Old-school Italian joint known for pizza
There are two Balistreri's locations just blocks from each other, but the one in Wauwatosa is more casual and laid back (and it's been around a lot longer). The pizzas are thin and crispy here, and come out in somewhat amorphous oval shapes. The edges of the crust that don't have a smear of sauce or covering of cheese tend to get extra well done and shatter when you try to pick up a slice, but just throw those on top for an extra crunchy bonus. Get the fried eggplant strips to start, but only get the massive full-size order if you have at least 4 people eating.
No-frills pizza shack for take-out only
This tiny shack, painted bright red and green, pumps out some of the best pizza in the city. The total customer area is about 5 square feet, so you’ll have to either wait at the bar across the street or call in your order ahead of time. The menu is small, and you won't find any fancy toppings here; Hup's serves up hearty, simple pie that's been sustaining the neighborhood for decades. The Italian sausage is bold with fennel, and makes a perfect pizza topper.
Throwback pizzeria with pies that overflow the pans
The pizzas at Maria’s are shaped by the dough sheeter, which means that they come in shapes that can't truly be described by geometry, and they will always flop over the edges of the serving pan onto the red checked vinyl tablecloth. Get pepperoni, as it’s the kind with a natural casing that gently cups into a delicious grease reservoir, ready to receive Parmesan from the shaker. The Christmas lights on the ceiling, paint-by-numbers on the walls, and bouffant hairdos on the senior wait staff are all just amazing bonuses that add to the charm of this cash-only neighborhood spot that's been around seemingly forever.
Inverted Milkwaukee-style pies in a relaxed setting with bocce ball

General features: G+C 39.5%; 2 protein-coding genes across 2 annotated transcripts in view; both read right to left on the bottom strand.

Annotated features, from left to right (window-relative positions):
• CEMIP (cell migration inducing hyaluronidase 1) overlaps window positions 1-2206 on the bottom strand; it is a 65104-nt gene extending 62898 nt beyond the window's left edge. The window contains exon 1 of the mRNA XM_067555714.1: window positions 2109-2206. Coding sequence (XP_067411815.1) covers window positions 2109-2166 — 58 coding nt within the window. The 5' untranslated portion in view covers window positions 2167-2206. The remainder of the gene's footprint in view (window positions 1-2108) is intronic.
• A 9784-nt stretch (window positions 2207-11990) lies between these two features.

Milwaukee-style pizza, with its thin, crackery crust often suffers from one major problem: sogginess, especially in the center of the pizza. Fixture has set out to solve that problem by applying the sauce on top of the cheese, and has been largely successful. Sure, the pizza may look a little strange, but at least it won't flop a greasy heap into your lap. They also do a solid deep-dish pie, which puts the cheese back on top. Pizzas are named for local businesses, so don't feel strange when you order the D.I.X. or Tin Widow.
VPN-certified Neapolitan pizza bar
The focal point of San Giorgio is the conical blue pizza oven, imported straight from Italy, which pumps out pies at breakneck speed while diners sit around it at the bar and watch the action. This is the only VPN-certified pizzeria in Milwaukee, which means the owners pay a lot of money to be evaluated by the supreme Neapolitan pizza gods, who dictate everything from ingredients they can use to the size of the yeast packages they can buy. Maybe that really makes a difference, and maybe it's just marketing hype, but either way, it's good pizza.
Sleek tavern with traditional Neapolitan pizza
Housed in a 19th-century building that has been used as a tavern and a brothel, Santino's serves up Neapolitan pizza in the very northern tip of Bay View. The neglected building got a full renovation, including a few nods to The Godfather, and now boasts an abstract ceiling mural lit in hot pink at night. Pizza crust is made with Caputo brand 00 flour, the gold standard for this kind of pizza, so you should stick to the classic margherita to appreciate the simplicity. Of course, it's hard to pass up the very untraditional but delicious Italian beef and giardiniera pizza, so get that one too.
Friendly corner bar with cheap, thin-crust pizza
Happy Tap has all the things necessary for a long-lived corner tavern: regulars, cheap alcohol, "for entertainment only" machines, and great pizza to keep you spending money there. Pizzas are cheap -- $8 for a 12-inch cheese pizza -- and the crust is super thin and baked in a tiny kitchen. The sausage is pinched into chunks and flecked with spices, and its tasty grease mingles with the mozzarella. Cheesy garlic bread loaded with butter is also great here, and it's served with a cup of pizza sauce that's so thick the plastic fork stands upright in it.
Thin crust pies from the back of a tavern
If you're driving down the street looking for Vinchi's, you're not going to find it. Look for The Bubbler instead, the name of the neighborhood bar that Vinchi's is located in. It's a symbiotic relationship: You drink the bar's beer, and you eat pizza from Vinchi's, which also delivers if you live in the area. The style is quintessential Milwaukee, with a neatly shaped, crunchy crust cut into small squares, lots of cheese, and toppings that go right up to the edge of the pie. They're cooked well done, so the cheese gets those lovely brown spots that add so much flavor.